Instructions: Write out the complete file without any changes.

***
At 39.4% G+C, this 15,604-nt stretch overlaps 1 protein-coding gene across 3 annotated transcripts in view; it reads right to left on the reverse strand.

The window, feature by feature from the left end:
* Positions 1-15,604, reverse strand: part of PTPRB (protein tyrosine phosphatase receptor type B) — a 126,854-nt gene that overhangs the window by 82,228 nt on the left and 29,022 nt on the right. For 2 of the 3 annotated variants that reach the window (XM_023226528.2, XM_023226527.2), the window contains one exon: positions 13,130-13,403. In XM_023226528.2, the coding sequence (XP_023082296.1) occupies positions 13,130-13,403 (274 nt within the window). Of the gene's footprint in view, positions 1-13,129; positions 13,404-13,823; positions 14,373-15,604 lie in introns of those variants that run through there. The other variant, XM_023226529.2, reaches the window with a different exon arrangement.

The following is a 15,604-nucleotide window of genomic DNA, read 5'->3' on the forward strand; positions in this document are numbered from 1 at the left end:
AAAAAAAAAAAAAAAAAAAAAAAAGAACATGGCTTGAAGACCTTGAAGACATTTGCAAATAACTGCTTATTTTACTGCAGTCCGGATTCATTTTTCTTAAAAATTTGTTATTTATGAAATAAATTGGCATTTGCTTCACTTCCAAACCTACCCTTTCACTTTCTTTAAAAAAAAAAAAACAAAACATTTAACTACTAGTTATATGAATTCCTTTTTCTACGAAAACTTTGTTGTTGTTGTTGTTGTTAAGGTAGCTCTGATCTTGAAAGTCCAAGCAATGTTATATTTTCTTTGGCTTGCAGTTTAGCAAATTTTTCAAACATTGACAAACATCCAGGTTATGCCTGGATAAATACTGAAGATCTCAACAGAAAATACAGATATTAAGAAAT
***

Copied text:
At 39.4% G+C, this 15,604-nt stretch overlaps 1 protein-coding gene across 3 annotated transcripts in view; it reads right to left on the reverse strand.

The window, feature by feature from the left end:
* Positions 1-15,604, reverse strand: part of PTPRB (protein tyrosine phosphatase receptor type B) — a 126,854-nt gene that overhangs the window by 82,228 nt on the left and 29,022 nt on the right. For 2 of the 3 annotated variants that reach the window (XM_023226528.2, XM_023226527.2), the window contains one exon: positions 13,130-13,403. In XM_023226528.2, the coding sequence (XP_023082296.1) occupies positions 13,130-13,403 (274 nt within the window). Of the gene's footprint in view, positions 1-13,129; positions 13,404-13,823; positions 14,373-15,604 lie in introns of those variants that run through there. The other variant, XM_023226529.2, reaches the window with a different exon arrangement.

The following is a 15,604-nucleotide window of genomic DNA, read 5'->3' on the forward strand; positions in this document are numbered from 1 at the left end:
AAAAAAAAAAAAAAAAAAAAAAAAGAACATGGCTTGAAGACCTTGAAGACATTTGCAAATAACTGCTTATTTTACTGCAGTCCGGATTCATTTTTCTTAAAAATTTGTTATTTATGAAATAAATTGGCATTTGCTTCACTTCCAAACCTACCCTTTCACTTTCTTTAAAAAAAAAAAAACAAAACATTTAACTACTAGTTATATGAATTCCTTTTTCTACGAAAACTTTGTTGTTGTTGTTGTTGTTAAGGTAGCTCTGATCTTGAAAGTCCAAGCAATGTTATATTTTCTTTGGCTTGCAGTTTAGCAAATTTTTCAAACATTGACAAACATCCAGGTTATGCCTGGATAAATACTGAAGATCTCAACAGAAAATACAGATATTAAGAAAT